The Fed goes to cut aid, unhurried

In that exercise of precarious stability that monetary policy has become at the time of the Coronavirus and its many variants, Jerome Powell is a perfect tightrope walker. It is the man on the trapeze who never risks falling. It may be that Jay is at the end of his mandate, and therefore the reconfirmation is played at Eccles Building, but yesterday at the Jackson Hole symposium the president of the Fed managed to give the classic blow to the circle and the barrel. Something that Wall Street really likes. While, in recent days, the central bank hawks had squadernated urbi et orbi times and ways of withdrawing aid from 120 billion dollars a month (a securities purchase plan that in just over a year doubled the budget, to 8,400 billion), Janet Yellen’s successor merely said that the Fed is ready to start tapering “before the end of the year”, as the economy has reached a point where it no longer needs as much support, but without indicating a time schedule.

You know: Powell is guarded by nature. Trump, who had framed him as a Don Abbondio of the third millennium, one unable to give himself courage and therefore ready to give cord to his juggling as a good Manzonian, in the end bent his resistance on aid and rates. Now The Donald is gone, and the head of the Fed can make prudence a virtue much appreciated by the markets. The lack of timing is related to the intention to avoid a too violent reduction in aid which could be – he says – “particularly harmful” at a time when the Delta variant is in circulation and its impact on the economic recovery. Therefore: closing of the liquidity taps calibrated on the basis of the trend of the pandemic and the degree of resistance of the recovery. Without ex ante commitments. It is likely that the Washington institute will take time for the next meeting, scheduled for 21 and 22 September, and then announce in November, or the following month, the start of the phasing out of stimuli. According to the information available, Powell draws a scenario in which the labor market has “improved more than expected”, but unemployment, although it has fallen to 5.4%, is still “too high”. Compared to the “quench, cut off” a few months ago, the Fed then shows that it is a little more worried about inflation. The “core” market, free of volatile elements such as energy and food prices, grew by 3.6% in July compared to a year earlier; the overall figure rose 4.2%, the largest increase since 1991. Powell views inflation as “high”, even though the conditions that led to the increase “are already dissolving. There is no reason to believe “that global deflationary forces” suddenly diminished or reversed pace “.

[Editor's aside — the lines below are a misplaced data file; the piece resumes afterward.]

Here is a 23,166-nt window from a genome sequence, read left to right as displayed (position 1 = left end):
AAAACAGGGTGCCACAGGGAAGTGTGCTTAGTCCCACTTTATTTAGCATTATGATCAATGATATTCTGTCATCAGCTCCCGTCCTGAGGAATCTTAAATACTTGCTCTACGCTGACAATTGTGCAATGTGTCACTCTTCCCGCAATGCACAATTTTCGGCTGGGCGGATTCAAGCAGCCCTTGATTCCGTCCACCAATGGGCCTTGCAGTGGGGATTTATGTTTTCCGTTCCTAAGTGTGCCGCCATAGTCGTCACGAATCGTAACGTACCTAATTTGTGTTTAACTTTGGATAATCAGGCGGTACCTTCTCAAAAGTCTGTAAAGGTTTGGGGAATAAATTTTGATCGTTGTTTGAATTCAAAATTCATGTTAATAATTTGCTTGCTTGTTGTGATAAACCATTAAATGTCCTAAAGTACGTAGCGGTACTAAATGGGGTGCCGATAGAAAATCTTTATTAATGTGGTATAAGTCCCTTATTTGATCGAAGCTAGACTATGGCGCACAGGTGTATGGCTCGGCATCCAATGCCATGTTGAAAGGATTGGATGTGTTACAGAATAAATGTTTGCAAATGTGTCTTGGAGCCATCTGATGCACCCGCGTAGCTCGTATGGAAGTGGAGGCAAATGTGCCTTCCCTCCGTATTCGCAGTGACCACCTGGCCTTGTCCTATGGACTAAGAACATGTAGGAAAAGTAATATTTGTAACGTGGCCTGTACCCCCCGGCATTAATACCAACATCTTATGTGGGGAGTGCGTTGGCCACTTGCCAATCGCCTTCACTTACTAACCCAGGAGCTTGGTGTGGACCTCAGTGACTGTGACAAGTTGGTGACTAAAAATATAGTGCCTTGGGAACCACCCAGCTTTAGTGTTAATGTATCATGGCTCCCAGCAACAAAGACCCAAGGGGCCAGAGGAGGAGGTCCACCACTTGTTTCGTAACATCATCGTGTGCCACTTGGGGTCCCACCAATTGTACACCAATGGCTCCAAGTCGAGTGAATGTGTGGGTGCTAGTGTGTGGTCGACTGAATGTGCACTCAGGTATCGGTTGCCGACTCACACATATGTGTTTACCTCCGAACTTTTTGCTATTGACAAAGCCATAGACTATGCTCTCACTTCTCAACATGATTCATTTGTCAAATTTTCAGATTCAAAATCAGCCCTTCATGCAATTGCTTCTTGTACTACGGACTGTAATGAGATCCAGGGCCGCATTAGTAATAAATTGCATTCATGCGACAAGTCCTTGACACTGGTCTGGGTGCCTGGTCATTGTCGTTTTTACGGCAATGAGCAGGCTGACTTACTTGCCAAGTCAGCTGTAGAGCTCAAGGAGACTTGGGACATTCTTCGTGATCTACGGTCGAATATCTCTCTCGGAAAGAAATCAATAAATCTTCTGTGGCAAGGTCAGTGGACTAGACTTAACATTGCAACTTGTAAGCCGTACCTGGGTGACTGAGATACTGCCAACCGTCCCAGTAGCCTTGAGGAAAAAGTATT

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This flight plan seems to indicate that the time, initially expected by 2023, when rates will be raised will be further postponed. On the other hand, the Fed’s mandate provides for a condition of full employment before cracking down on the cost of money. “We have a lot of ground to cover to achieve this goal,” admitted Powell, noting that tapering “is not intended as a direct signal on the timing of an increase in interest rates.”

Dove words appreciated by the markets. Especially from Wall Street, where Nasdaq (+ 1.12% one hour after closing) and & P 500 (+ 0.8%) set new records, while in Europe Milan gained 0.56%. – and the owls – can wait.

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